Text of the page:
My Generation
The Friday Five: Private Property Edition

The Friday Five: Private Property Edition

Farmer anger, runaway cars, land ownership and more: here are five links to catch you up on the week in food and agriculture.

Dear Consumer: This has to be one of the most concise posts I've ever read about the things that make modern farmers a little crazy. I kept copying quotes to share and realized I'd soon have the whole post copied. So here's my real favorite, because real people have said this very thing to me, expecting farmers to go back to the way someone's mythical grandpa farmed: "I get angry that you want the latest and greatest gadgets in every aspect of your life, and then expect me to put on overalls and grab a pitchfork, and farm the way someone told you that your great Grandfather did in the 1940s." Amen.

Respect our farming roots: USDA Secretary Tom Vilsack spoke at the University of Illinois this week and the student newspaper, The Daily Illini, wrote this editorial. As someone who sat in journalism classes with the kids who ran that paper – and saw how many of them were Chicago urbanites getting a liberal arts degree to go with their different-from-ours-politics – let me just say that this is a refreshing editorial.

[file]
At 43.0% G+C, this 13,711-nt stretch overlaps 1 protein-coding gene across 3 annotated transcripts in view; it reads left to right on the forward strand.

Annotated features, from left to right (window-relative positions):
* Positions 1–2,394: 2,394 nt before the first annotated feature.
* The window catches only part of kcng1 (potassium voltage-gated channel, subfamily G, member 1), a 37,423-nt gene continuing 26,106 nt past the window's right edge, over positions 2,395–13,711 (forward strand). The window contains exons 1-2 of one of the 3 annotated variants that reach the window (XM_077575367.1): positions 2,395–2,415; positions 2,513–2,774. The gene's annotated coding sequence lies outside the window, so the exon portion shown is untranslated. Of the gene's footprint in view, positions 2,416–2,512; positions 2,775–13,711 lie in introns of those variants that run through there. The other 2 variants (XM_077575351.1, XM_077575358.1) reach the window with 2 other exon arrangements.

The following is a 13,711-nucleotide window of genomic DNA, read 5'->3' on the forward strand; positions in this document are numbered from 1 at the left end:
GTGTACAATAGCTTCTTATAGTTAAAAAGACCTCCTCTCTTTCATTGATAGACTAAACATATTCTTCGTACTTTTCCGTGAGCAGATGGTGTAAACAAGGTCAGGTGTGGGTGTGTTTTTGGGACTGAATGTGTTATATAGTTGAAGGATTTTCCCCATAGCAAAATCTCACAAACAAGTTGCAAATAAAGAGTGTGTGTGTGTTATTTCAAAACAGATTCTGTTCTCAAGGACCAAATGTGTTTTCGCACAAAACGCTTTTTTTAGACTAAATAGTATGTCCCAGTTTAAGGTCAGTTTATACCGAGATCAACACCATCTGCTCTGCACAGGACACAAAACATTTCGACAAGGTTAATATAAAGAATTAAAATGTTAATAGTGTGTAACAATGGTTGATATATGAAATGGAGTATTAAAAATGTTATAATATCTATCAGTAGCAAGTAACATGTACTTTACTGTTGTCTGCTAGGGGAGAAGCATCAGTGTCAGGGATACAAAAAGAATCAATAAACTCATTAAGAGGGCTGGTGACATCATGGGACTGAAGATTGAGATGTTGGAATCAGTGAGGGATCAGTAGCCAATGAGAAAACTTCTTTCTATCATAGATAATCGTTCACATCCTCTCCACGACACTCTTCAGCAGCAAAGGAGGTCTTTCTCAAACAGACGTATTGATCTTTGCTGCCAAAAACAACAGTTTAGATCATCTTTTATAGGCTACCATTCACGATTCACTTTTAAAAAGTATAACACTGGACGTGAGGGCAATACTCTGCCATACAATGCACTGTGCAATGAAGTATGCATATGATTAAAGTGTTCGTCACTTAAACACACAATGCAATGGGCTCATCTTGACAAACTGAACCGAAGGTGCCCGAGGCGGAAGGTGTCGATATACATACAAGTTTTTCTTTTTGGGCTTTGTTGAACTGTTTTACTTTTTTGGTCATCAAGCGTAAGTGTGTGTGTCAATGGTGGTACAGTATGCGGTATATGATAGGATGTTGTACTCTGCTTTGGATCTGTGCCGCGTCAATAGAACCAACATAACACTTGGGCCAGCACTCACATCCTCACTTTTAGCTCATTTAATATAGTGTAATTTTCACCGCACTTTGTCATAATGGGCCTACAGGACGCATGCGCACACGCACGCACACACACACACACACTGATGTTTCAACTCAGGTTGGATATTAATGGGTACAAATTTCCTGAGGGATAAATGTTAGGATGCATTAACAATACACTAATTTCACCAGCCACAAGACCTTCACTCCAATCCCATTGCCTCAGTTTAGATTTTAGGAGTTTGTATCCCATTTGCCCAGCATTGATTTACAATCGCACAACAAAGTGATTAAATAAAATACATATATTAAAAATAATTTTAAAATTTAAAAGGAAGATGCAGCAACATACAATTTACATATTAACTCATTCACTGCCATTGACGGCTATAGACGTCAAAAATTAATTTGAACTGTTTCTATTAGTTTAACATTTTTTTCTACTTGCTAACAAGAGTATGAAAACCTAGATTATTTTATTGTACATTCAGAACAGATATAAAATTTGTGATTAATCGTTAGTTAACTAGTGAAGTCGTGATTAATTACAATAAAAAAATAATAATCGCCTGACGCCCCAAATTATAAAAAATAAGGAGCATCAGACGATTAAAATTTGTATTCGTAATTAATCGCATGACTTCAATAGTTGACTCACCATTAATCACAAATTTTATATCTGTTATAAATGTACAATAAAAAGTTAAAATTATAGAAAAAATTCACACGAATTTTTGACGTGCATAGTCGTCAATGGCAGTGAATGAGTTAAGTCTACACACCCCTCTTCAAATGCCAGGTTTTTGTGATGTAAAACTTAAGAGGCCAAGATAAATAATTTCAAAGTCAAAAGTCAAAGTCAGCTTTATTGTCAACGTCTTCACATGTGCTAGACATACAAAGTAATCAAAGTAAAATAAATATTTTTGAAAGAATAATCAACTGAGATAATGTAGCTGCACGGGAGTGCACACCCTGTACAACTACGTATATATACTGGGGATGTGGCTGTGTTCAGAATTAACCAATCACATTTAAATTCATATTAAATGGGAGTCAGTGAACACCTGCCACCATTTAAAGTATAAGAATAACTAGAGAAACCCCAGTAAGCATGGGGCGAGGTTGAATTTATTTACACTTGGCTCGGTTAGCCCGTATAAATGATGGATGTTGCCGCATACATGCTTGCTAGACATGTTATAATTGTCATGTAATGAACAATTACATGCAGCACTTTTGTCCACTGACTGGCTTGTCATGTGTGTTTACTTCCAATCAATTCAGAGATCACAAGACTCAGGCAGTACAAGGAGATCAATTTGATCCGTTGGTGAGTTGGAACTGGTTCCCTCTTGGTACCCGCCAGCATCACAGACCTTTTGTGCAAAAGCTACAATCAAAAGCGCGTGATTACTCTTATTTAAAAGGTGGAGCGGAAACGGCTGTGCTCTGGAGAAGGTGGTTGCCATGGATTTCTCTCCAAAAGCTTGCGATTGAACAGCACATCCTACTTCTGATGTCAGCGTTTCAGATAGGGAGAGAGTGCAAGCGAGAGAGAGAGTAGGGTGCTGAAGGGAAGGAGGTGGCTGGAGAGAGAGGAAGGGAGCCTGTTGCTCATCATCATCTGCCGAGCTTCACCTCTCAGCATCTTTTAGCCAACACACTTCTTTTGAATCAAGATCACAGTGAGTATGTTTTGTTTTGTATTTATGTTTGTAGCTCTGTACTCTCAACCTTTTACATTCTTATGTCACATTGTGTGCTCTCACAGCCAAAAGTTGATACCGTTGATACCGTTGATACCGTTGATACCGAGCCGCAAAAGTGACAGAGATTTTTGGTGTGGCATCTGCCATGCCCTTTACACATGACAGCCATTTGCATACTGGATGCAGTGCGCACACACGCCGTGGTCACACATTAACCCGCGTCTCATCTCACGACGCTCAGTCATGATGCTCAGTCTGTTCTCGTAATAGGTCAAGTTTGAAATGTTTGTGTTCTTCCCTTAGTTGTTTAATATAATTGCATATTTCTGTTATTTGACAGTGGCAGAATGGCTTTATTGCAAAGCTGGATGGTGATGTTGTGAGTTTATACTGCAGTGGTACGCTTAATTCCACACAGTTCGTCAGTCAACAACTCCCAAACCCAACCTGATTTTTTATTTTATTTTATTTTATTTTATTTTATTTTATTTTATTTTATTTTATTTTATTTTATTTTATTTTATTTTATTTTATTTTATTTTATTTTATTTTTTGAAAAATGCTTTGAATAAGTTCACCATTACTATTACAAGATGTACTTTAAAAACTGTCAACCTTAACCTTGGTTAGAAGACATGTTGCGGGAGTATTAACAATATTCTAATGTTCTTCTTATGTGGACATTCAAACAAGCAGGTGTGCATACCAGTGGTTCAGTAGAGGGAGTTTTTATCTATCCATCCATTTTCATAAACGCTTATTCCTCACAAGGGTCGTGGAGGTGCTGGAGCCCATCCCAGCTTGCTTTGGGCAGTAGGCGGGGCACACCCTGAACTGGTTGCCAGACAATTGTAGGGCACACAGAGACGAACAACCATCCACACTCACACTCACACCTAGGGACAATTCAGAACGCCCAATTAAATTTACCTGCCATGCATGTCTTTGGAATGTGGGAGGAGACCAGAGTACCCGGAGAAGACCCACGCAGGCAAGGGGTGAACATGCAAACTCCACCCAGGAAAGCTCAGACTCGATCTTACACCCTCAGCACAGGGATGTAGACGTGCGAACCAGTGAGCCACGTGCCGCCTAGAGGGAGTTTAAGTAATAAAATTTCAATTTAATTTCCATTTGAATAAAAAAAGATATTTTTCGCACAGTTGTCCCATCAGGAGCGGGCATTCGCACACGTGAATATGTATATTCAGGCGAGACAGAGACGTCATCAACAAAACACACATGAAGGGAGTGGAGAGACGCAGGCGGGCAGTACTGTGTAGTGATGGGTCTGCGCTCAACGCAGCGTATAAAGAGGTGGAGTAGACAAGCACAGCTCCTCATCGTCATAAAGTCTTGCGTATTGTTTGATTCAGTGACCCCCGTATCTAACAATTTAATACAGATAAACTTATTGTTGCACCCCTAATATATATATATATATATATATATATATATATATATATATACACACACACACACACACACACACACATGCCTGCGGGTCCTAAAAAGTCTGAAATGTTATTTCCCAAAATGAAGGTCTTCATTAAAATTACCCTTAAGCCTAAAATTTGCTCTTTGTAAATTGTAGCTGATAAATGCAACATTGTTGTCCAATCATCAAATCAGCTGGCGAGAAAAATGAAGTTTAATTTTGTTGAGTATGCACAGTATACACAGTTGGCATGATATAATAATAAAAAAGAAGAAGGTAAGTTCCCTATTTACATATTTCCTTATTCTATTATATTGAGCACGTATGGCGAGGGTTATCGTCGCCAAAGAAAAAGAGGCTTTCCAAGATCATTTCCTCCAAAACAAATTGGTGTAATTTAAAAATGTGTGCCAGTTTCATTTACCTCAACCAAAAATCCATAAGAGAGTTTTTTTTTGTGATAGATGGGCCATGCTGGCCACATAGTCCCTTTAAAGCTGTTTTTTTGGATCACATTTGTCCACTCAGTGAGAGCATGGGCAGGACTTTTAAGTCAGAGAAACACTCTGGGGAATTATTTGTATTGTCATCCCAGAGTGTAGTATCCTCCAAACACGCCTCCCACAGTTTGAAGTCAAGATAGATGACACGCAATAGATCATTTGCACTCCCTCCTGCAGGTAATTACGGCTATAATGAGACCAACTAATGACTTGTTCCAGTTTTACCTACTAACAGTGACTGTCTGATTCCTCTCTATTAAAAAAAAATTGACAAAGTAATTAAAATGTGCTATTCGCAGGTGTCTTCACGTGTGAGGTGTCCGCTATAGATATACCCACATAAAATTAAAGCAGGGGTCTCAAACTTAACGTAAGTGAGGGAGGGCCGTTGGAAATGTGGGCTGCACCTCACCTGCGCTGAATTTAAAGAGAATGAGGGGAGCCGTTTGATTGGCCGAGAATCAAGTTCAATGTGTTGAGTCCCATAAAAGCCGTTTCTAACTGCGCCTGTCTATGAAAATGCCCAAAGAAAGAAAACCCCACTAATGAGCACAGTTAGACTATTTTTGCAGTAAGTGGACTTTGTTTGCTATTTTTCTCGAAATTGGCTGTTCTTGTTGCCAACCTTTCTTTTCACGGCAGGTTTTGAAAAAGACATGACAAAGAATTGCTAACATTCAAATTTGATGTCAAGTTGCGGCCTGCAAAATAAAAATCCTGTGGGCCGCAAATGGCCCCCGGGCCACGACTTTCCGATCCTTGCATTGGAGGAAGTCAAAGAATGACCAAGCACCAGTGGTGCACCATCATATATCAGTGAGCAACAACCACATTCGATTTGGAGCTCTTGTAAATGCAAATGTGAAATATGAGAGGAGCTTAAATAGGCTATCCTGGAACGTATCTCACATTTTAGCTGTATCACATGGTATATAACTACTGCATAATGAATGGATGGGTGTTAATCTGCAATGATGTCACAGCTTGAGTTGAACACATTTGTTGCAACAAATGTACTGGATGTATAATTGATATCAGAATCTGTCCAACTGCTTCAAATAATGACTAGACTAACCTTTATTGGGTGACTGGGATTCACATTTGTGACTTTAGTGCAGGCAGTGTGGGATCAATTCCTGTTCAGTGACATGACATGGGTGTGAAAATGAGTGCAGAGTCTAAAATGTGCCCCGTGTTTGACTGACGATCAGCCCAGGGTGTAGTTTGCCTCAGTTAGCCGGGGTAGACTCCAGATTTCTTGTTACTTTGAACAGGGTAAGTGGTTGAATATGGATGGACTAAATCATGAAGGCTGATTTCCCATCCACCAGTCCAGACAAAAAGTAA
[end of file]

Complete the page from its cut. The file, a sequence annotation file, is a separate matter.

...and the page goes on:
Fair board says NAILE is here to stay: If you're a livestock person, you may have followed the tumultuous summer that's surrounded the North American board and the political appointments that have turned it upside down. Here's a look at the latest, including a promise that the show must – and will – go on.

New land ownership data add value: That may be the driest headline ever but the data really is interesting. This is a look at USDA land ownership data, and where land will turnover first, and at what rate. But know this: policy makers will use this data to make decisions about U.S. agriculture.

My field is not your playground: Amen. A great post from Katie Pratt about the strange tendency of people to drive through fields or just generally assume they are public property. A friend who farms near suburbs says people will come out and cut their corn down in the fall to build shocks out of, for fall decoration. They'll say, "We didn't figure you'd mind!" She says she's always been tempted to go dig up a perennial from their landscaping, telling them, "I didn't figure you'd mind!"


Bonus #6!

Farmers: Trump 'terrible for agriculture': So, here's what Politico says farmers say about Trump. What do you say?

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